Australia’s biggest seller of cars, Toyota, has seen its profit cut almost in half during the past year as a result of slump in new vehicle sales.
In its 50th anniversary year Toyota Australia has reported a net profit of $123.4 million for its 12 month financial period to March 31, almost half the figure of $242.2 million that its reported in the previous year.
The profit was reported on sales revenue of $8.8 billion, a drop from the previous year’s figure of $9.4 billion.
Domestic retail sales volume, including Lexus vehicles, during the financial period was 229,189 units, for a 24.3 per cent share of Australia’s new vehicle sales. Export sales increased to $1.7 billion with a financial year volume of 94,955.
During the financial year, manufacturing operations at Altona, in Victoria, produced 130,228 Camry and Aurion vehicles for domestic and export markets, compared with 148,810 vehicles the previous year.
Toyota Australia President and CEO Max Yasuda says the second half of the year saw the global financial crisis severely impact all aspects of the company’s business.
“The headline number is misleading. The emergence of the global financial crisis in the second half of the year led to a severe and unprecedented deterioration in our vehicle sales, resulting in lower profitability.
“I expect local conditions will continue to be difficult for carmakers and suppliers for the remainder of 2009.
“Australia’s manufacturing competitiveness is being impacted by the global economic crisis, fluctuations in currency, price increases in raw materials and decline in vehicle and parts demand.”
The company’s statement says Toyota Australia is already taking measures to support its operations during this period to ensure it is in a stronger position when the market recovers.
“We have intensified our supplier and dealer development programs to ensure we have a healthy and sustainable local car industry, Mr Yasuda said.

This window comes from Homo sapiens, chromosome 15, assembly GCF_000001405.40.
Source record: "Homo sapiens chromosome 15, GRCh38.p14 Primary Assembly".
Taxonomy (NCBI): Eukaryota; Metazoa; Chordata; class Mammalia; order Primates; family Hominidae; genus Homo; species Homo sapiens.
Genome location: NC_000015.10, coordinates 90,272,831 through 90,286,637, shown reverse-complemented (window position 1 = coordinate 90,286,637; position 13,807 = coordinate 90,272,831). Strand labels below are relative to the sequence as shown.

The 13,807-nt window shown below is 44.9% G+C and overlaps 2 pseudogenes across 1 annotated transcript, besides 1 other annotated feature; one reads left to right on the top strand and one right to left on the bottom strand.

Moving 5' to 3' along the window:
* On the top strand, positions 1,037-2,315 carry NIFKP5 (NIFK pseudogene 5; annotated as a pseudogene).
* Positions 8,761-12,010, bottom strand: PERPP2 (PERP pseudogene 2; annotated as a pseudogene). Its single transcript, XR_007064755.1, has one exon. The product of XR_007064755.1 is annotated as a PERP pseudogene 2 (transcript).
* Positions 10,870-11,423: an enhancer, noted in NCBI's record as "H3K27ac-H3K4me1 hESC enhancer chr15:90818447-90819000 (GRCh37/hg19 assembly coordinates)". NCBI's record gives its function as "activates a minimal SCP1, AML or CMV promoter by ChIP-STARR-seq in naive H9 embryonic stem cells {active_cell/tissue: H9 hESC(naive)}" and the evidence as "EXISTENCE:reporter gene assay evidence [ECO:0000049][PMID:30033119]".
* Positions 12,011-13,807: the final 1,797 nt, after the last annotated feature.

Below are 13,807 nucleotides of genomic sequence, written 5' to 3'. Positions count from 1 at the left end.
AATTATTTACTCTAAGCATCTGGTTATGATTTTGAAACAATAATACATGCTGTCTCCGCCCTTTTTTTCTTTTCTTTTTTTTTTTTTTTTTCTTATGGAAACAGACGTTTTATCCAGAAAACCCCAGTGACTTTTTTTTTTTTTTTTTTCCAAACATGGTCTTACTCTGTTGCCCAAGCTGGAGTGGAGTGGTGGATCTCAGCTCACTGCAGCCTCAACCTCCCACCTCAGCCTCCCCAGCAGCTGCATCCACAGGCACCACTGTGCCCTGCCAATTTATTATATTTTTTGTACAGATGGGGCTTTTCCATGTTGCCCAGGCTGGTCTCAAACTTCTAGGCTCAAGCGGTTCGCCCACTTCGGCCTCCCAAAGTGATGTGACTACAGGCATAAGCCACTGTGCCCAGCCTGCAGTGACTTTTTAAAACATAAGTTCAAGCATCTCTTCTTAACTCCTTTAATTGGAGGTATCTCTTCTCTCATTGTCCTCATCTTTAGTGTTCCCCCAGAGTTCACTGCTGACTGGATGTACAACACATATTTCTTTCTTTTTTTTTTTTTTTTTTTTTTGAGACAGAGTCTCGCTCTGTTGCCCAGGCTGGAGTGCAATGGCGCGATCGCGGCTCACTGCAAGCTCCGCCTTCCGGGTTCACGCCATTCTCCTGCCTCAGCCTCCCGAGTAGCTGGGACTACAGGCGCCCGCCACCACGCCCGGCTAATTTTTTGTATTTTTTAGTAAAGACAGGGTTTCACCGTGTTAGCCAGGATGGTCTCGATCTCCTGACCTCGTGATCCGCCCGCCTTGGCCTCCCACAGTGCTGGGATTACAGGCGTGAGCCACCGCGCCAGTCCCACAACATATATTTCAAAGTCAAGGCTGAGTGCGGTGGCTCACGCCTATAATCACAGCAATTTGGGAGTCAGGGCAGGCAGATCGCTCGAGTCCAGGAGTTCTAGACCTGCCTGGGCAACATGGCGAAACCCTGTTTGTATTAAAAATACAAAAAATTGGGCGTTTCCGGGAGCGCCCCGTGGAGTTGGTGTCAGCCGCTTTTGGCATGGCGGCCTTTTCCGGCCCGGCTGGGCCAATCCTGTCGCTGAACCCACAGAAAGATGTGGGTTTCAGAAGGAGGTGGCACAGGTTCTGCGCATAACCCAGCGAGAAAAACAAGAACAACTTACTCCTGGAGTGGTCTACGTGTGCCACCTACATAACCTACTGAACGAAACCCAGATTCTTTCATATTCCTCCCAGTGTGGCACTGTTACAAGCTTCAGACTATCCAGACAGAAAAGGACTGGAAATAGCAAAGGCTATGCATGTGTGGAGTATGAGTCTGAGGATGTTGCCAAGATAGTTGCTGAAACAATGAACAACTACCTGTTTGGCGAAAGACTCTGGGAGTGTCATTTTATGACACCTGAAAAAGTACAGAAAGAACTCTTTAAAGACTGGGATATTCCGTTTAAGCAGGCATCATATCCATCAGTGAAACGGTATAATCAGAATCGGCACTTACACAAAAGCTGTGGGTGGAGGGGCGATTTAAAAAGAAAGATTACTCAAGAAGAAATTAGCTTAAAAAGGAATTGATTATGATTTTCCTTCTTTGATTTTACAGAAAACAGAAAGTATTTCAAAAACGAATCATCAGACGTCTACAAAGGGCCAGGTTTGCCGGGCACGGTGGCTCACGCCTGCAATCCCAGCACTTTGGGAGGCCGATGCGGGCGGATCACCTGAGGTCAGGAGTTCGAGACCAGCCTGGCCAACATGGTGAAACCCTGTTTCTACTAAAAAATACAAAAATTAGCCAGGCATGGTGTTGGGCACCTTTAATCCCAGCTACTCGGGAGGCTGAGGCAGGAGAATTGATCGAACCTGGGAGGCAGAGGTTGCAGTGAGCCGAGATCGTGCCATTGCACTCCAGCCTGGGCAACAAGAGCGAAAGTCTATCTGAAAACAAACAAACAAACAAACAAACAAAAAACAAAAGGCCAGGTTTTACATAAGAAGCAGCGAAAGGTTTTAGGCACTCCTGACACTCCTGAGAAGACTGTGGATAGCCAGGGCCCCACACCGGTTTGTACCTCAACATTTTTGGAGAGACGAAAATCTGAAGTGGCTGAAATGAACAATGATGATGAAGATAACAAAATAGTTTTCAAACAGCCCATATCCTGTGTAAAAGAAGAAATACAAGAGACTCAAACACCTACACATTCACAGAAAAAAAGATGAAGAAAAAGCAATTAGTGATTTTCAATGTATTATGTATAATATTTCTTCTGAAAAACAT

“Also, we have undertaken cost efficiency programs, implemented an executive pay freeze and are using non-production time to develop our employees.
“We are doing everything possible to support our people, our suppliers and dealers so we can weather the storm.”
Toyota Australia estimates that industry domestic vehicle retail sales for the calendar year to be 850,000 units.
The company also says that the continuance of the current severe global conditions will result in exports being significantly lower.
Toyota will continue to adjust production in line with market demand. Toyota Australia is applying all its efforts to ensure results are above break even for the fiscal year ending 31 March 2010.
“There is no doubt that the outlook for 2009 financial period remains challenging. But there will be opportunities for companies that can rapidly adjust,” Mr Yasuda added.
“Fortunately, Toyota, its suppliers and dealers have acted quickly, adjusting plans in line with the new economic environment.”
Mr Yasuda noted the industry policy settings introduced by the Victorian and Federal Governments aimed at building the long-term sustainability of the local car industry.
Toyota has received a Federal Government grant to build a Camry Hybrid model at Altona from next year.